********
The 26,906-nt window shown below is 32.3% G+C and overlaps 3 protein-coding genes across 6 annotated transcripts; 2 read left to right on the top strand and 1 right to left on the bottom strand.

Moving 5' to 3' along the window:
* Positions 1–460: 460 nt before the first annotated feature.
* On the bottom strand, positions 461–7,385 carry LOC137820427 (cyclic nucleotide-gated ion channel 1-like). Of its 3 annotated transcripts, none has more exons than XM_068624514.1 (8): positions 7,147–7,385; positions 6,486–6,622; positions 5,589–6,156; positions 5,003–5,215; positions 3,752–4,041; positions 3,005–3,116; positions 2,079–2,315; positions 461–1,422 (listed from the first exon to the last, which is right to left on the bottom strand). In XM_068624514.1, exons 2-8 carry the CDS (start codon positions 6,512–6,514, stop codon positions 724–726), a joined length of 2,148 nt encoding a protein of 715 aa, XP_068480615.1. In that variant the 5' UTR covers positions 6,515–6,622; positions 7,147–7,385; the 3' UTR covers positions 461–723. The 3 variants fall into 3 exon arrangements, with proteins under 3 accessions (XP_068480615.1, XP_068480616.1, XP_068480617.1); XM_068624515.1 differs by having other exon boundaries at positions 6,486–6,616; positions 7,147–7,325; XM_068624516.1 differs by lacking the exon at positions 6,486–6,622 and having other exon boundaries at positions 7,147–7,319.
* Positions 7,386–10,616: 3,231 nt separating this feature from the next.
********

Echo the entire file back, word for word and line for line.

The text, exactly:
The 26,906-nt window shown below is 32.3% G+C and overlaps 3 protein-coding genes across 6 annotated transcripts; 2 read left to right on the top strand and 1 right to left on the bottom strand.

Moving 5' to 3' along the window:
* Positions 1–460: 460 nt before the first annotated feature.
* On the bottom strand, positions 461–7,385 carry LOC137820427 (cyclic nucleotide-gated ion channel 1-like). Of its 3 annotated transcripts, none has more exons than XM_068624514.1 (8): positions 7,147–7,385; positions 6,486–6,622; positions 5,589–6,156; positions 5,003–5,215; positions 3,752–4,041; positions 3,005–3,116; positions 2,079–2,315; positions 461–1,422 (listed from the first exon to the last, which is right to left on the bottom strand). In XM_068624514.1, exons 2-8 carry the CDS (start codon positions 6,512–6,514, stop codon positions 724–726), a joined length of 2,148 nt encoding a protein of 715 aa, XP_068480615.1. In that variant the 5' UTR covers positions 6,515–6,622; positions 7,147–7,385; the 3' UTR covers positions 461–723. The 3 variants fall into 3 exon arrangements, with proteins under 3 accessions (XP_068480615.1, XP_068480616.1, XP_068480617.1); XM_068624515.1 differs by having other exon boundaries at positions 6,486–6,616; positions 7,147–7,325; XM_068624516.1 differs by lacking the exon at positions 6,486–6,622 and having other exon boundaries at positions 7,147–7,319.
* Positions 7,386–10,616: 3,231 nt separating this feature from the next.